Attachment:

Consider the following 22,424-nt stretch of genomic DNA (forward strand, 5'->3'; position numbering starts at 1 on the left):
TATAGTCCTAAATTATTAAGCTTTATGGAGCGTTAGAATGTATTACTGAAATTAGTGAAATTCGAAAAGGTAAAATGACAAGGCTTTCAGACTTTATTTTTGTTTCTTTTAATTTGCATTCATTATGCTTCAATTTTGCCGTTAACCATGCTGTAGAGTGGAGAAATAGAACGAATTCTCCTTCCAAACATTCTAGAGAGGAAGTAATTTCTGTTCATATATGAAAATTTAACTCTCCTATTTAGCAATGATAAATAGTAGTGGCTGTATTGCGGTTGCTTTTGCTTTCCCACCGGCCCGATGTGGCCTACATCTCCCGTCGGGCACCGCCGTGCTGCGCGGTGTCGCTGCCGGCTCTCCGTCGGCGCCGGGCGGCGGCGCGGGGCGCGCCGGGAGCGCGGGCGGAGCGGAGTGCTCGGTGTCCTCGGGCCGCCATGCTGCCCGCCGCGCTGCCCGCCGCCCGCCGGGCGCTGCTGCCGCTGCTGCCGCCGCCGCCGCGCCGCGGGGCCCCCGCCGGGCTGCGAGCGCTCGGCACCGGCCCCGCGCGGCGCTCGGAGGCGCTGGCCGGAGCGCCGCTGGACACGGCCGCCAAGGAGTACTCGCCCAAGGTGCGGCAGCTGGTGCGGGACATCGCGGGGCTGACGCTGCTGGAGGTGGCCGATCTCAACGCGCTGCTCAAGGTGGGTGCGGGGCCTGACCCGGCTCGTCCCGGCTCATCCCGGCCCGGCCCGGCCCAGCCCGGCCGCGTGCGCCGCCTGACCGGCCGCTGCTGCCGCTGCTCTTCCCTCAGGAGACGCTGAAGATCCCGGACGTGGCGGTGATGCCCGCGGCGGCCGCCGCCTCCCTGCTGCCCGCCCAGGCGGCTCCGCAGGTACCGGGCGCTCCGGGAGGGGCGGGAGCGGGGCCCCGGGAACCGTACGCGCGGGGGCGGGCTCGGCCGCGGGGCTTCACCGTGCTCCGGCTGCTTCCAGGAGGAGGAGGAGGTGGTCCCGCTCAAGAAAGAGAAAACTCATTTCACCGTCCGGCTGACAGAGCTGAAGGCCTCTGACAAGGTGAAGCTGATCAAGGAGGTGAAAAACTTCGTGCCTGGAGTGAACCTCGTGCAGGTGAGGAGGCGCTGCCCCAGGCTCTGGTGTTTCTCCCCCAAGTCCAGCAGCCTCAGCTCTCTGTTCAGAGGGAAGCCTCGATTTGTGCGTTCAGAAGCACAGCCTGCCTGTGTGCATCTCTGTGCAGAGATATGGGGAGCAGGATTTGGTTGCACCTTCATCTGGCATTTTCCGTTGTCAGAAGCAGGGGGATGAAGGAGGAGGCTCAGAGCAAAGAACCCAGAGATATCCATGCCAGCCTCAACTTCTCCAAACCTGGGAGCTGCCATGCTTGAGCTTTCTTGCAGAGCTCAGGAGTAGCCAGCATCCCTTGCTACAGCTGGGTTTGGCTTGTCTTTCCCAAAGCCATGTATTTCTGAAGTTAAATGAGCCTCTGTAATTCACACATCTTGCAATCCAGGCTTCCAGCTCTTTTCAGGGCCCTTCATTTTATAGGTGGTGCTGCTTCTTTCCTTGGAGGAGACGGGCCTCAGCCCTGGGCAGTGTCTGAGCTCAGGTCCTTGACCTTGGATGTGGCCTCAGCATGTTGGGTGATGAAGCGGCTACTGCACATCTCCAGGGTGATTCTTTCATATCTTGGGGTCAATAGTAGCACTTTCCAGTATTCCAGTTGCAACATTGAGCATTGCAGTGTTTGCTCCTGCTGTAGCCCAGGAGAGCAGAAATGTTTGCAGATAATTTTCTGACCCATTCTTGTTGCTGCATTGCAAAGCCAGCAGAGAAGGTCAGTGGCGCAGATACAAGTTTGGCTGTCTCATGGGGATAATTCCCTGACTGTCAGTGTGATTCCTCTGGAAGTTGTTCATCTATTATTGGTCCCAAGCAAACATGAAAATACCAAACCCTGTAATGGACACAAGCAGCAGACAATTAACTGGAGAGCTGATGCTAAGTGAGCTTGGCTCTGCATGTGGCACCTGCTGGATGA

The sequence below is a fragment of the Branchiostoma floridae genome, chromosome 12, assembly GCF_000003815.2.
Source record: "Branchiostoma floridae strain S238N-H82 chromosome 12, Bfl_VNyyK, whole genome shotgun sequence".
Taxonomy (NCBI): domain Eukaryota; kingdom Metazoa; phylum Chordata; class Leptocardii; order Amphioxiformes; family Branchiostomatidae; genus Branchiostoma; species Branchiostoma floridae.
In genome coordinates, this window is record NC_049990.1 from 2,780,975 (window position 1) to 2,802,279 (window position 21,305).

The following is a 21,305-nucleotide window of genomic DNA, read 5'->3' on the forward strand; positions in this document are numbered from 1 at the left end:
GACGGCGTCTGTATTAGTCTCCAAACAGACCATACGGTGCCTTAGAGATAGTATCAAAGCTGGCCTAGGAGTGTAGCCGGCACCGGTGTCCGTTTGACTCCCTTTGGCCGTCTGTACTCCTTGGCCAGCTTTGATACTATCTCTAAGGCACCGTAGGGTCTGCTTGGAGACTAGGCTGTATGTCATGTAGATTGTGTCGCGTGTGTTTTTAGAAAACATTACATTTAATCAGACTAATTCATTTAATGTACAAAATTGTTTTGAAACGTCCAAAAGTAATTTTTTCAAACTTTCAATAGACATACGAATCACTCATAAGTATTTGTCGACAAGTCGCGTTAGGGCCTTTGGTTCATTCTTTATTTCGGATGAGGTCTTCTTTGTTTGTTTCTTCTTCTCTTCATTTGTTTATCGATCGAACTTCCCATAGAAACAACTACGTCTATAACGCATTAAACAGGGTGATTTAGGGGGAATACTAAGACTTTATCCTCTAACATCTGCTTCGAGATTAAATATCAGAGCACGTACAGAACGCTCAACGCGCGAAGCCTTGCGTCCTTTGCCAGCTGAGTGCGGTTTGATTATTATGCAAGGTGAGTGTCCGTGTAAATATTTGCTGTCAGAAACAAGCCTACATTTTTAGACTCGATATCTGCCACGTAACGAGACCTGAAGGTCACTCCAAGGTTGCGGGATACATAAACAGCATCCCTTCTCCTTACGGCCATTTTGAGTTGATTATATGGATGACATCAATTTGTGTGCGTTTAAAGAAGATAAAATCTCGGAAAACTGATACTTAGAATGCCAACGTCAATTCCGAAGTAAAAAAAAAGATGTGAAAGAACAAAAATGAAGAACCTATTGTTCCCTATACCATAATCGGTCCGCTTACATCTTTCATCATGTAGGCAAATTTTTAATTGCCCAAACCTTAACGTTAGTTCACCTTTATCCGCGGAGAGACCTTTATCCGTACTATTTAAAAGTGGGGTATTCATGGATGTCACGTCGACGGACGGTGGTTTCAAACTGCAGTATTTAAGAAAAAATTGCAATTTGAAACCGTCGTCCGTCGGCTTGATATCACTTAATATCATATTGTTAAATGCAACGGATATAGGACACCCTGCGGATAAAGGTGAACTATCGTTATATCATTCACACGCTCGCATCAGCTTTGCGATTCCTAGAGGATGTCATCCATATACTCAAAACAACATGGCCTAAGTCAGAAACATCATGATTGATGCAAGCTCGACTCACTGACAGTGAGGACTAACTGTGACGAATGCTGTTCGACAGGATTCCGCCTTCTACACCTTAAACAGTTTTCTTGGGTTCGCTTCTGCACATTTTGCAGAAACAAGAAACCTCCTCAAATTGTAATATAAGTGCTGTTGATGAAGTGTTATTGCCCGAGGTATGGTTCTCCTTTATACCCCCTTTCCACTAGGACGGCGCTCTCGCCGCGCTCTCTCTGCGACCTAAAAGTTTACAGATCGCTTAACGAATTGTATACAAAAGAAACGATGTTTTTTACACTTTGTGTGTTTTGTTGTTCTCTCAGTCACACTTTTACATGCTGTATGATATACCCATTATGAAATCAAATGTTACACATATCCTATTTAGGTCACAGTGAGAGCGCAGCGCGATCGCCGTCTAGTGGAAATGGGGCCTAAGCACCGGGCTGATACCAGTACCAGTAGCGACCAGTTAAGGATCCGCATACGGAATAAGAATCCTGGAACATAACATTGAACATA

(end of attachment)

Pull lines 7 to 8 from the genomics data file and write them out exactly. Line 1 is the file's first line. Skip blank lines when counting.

The following is a 21,305-nucleotide window of genomic DNA, read 5'->3' on the forward strand; positions in this document are numbered from 1 at the left end:
GACGGCGTCTGTATTAGTCTCCAAACAGACCATACGGTGCCTTAGAGATAGTATCAAAGCTGGCCTAGGAGTGTAGCCGGCACCGGTGTCCGTTTGACTCCCTTTGGCCGTCTGTACTCCTTGGCCAGCTTTGATACTATCTCTAAGGCACCGTAGGGTCTGCTTGGAGACTAGGCTGTATGTCATGTAGATTGTGTCGCGTGTGTTTTTAGAAAACATTACATTTAATCAGACTAATTCATTTAATGTACAAAATTGTTTTGAAACGTCCAAAAGTAATTTTTTCAAACTTTCAATAGACATACGAATCACTCATAAGTATTTGTCGACAAGTCGCGTTAGGGCCTTTGGTTCATTCTTTATTTCGGATGAGGTCTTCTTTGTTTGTTTCTTCTTCTCTTCATTTGTTTATCGATCGAACTTCCCATAGAAACAACTACGTCTATAACGCATTAAACAGGGTGATTTAGGGGGAATACTAAGACTTTATCCTCTAACATCTGCTTCGAGATTAAATATCAGAGCACGTACAGAACGCTCAACGCGCGAAGCCTTGCGTCCTTTGCCAGCTGAGTGCGGTTTGATTATTATGCAAGGTGAGTGTCCGTGTAAATATTTGCTGTCAGAAACAAGCCTACATTTTTAGACTCGATATCTGCCACGTAACGAGACCTGAAGGTCACTCCAAGGTTGCGGGATACATAAACAGCATCCCTTCTCCTTACGGCCATTTTGAGTTGATTATATGGATGACATCAATTTGTGTGCGTTTAAAGAAGATAAAATCTCGGAAAACTGATACTTAGAATGCCAACGTCAATTCCGAAGTAAAAAAAAAGATGTGAAAGAACAAAAATGAAGAACCTATTGTTCCCTATACCATAATCGGTCCGCTTACATCTTTCATCATGTAGGCAAATTTTTAATTGCCCAAACCTTAACGTTAGTTCACCTTTATCCGCGGAGAGACCTTTATCCGTACTATTTAAAAGTGGGGTATTCATGGATGTCACGTCGACGGACGGTGGTTTCAAACTGCAGTATTTAAGAAAAAATTGCAATTTGAAACCGTCGTCCGTCGGCTTGATATCACTTAATATCATATTGTTAAATGCAACGGATATAGGACACCCTGCGGATAAAGGTGAACTATCGTTATATCATTCACACGCTCGCATCAGCTTTGCGATTCCTAGAGGATGTCATCCATATACTCAAAACAACATGGCCTAAGTCAGAAACATCATGATTGATGCAAGCTCGACTCACTGACAGTGAGGACTAACTGTGACGAATGCTGTTCGACAGGATTCCGCCTTCTACACCTTAAACAGTTTTCTTGGGTTCGCTTCTGCACATTTTGCAGAAACAAGAAACCTCCTCAAATTGTAATATAAGTGCTGTTGATGAAGTGTTATTGCCCGAGGTATGGTTCTCCTTTATACCCCCTTTCCACTAGGACGGCGCTCTCGCCGCGCTCTCTCTGCGACCTAAAAGTTTACAGATCGCTTAACGAATTGTATACAAAAGAAACGATGTTTTTTACACTTTGTGTGTTTTGTTGTTCTCTCAGTCACACTTTTACATGCTGTATGATATACCCATTATGAAATCAAATGTTACACATATCCTATTTAGGTCACAGTGAGAGCGCAGCGCGATCGCCGTCTAGTGGAAATGGGGCCTAAGCACCGGGCTGATACCAGTACCAGTAGCGACCAGTTAAGGATCCGCATACGGAATAAGAATCCTGGAACATAACATTGAACATA